group of teenagers pursued by a supernatural entity after having sex, RADiUS had decided to hold back the film’s VOD release and expand it wide this weekend, and the strategy paid off. “It Follows” has now grossed $4,755,000.  

In its third weekend,
Ethan Hawke’s documentary “Seymour: An Introduction” went from 17 to 31 theaters and took in another $94,000. Looking at the life of
pianist and teacher Seymour Bernstein, the film averaged $3,061 and brought its cume to $209,200.

Yann
Demange’s war drama “’71” — which stars breakout actor Jack O’Connell
(“Unbroken”) — expanded from 116 to 121 theaters in its fifth weekend.
Released by Roadside Attractions and Black Label Media, the film took in
a solid $193,000, averaging $1,595 per theater. Its total now stands at
$988,000 and it seems a near certainty it’ll head for the million mark in the next few days.

Best Actress Oscar winner “Still Alice” held onto 401 theaters in its 11th weekend out .   The
$5 million-budgeted Sony Pictures Classics release took in another $371,000 to take its total to an impressive $17,871,000 (by far the highest gross of an indie film released in 2015 — even though with its qualifying Oscar run “Alice” is technically a 2014 film.

Finally, Jemaine Clement and Taika Waititi’s “What We Do In The Shadows” had a strong seventh weekend. Distributed by Unison Films in
association with Paladin, the film went from 134 to 146 theaters this
weekend and dropped just 15%, grossing $254,000 for a $1,740
per-theater-average.  Its total now stands at $2,191,000.

Turn to the next page for a chart of the weekend’s top per-theater-averages.

The Weekend’s Specialty Top 10 (ranked in order of
per-theater-average, and only including independent films that both submitted
estimates and initially opened in under 500 theaters):

1. While We’re Young (A24)
Week: Debut
Weekend Gross: $242,000
Theaters: 4
Per-Theater-Average: $60,500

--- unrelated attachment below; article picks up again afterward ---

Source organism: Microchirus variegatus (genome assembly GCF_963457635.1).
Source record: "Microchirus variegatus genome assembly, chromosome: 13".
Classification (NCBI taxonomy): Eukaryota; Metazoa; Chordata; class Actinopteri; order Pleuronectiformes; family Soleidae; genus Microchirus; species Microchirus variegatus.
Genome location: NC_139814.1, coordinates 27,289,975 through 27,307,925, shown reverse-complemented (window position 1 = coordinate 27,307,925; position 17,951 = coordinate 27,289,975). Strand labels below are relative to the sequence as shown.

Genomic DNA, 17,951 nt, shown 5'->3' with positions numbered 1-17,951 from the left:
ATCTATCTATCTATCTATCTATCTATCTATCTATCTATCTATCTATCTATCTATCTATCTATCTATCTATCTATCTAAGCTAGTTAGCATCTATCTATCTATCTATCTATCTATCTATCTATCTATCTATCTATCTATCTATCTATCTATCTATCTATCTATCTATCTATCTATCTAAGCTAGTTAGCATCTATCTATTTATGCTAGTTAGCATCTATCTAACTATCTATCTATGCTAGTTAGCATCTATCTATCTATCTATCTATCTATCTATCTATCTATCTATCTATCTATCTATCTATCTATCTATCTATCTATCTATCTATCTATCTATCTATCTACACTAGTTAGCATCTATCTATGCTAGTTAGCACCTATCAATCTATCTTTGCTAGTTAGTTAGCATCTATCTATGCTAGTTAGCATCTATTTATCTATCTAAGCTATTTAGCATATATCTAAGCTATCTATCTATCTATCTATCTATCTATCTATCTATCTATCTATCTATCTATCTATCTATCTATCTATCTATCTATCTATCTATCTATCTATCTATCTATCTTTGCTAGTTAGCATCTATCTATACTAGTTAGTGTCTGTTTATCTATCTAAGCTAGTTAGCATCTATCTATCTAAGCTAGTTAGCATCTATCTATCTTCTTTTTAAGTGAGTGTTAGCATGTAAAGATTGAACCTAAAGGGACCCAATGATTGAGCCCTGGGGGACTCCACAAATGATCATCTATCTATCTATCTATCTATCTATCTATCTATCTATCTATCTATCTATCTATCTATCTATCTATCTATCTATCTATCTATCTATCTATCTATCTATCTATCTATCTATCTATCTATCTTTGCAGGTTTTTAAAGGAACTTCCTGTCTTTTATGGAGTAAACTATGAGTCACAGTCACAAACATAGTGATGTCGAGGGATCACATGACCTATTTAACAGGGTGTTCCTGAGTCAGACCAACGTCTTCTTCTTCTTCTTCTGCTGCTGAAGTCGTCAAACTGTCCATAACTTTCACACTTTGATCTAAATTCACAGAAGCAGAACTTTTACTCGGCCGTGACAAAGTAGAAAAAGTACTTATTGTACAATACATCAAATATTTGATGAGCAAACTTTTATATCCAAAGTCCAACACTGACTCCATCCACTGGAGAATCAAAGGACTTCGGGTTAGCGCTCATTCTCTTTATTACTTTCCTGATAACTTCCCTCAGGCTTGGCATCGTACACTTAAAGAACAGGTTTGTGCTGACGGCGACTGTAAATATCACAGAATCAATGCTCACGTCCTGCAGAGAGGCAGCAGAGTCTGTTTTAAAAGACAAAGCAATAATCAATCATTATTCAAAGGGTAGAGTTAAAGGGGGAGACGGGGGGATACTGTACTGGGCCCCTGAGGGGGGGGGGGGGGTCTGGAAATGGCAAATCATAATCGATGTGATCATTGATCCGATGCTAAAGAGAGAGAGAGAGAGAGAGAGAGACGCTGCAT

Total Gross: $242,000
Criticwire Average: B+

2. The Salt of the Earth (Sony Pictures Classics)
Week: Debut
Weekend Gross: $44,900
Theaters: 4
Per-Theater-Average: $11,225
Total Gross: $57,000
Criticwire Average: A-

3. White God (Magnolia)
Week: Debut
Weekend Gross: $16,000
Theaters: 2
Per-Theater-Average: $8,000
Total Gross: $16,000
Criticwire Average: N/A

4. Danny Collins (Bleecker Street)
Week: 2
Weekend Gross: $231,000
Theaters: 29 (up from 5)
Per-Theater-Average: $7,966
Total Gross: $327,500
Criticwire Average: B

5. Man From Reno (First Pond)
Week: Debut
Weekend Gross: $12,600
Theaters: 2
Per-Theater-Average: $6,300
Total Gross: $12,600
Criticwire Average: B+

6. La Sapienza (Kino Lorber)
Week: 2
Weekend Gross: $28,000
Theaters: 6 (up from 1)
Per-Theater-Average: $4,666
Total Gross: $47,732
Criticwire Average: A-

7. Kidnapping of Michel Houellebecq (Kino Lorber)
Week: Debut
Weekend Gross: $3,800
Theaters: 1
Per-Theater-Average: $3,800
Total Gross: $5,126
Criticwire Average: N/A

8. It Follows (RADiUS-TWC)
Week: 3
Weekend Gross: $4,021,000
Theaters: 1,218 (up from 32)
Per-Theater-Average: $3,301
Total Gross: $4,755,000
Criticwire Average: A-

9. Seymour: An Introduction (IFC Films)
Week: 3
Weekend Gross: $94,900
Theaters: 31 (up from 17)
Per-Theater-Average: $3,061
Total Gross: $209,200
Criticwire Average: A-

10. Kumiko, The Treasure Hunter (Amplify)
Week: 2
Weekend Gross: $91,000
Theaters: 30 (up from 4)
Per-Theater-Average: $3,033
Total Gross: $147,300
Criticwire Average: A-

Peter Knegt is a contributing editor at Indiewire and our box office columnist.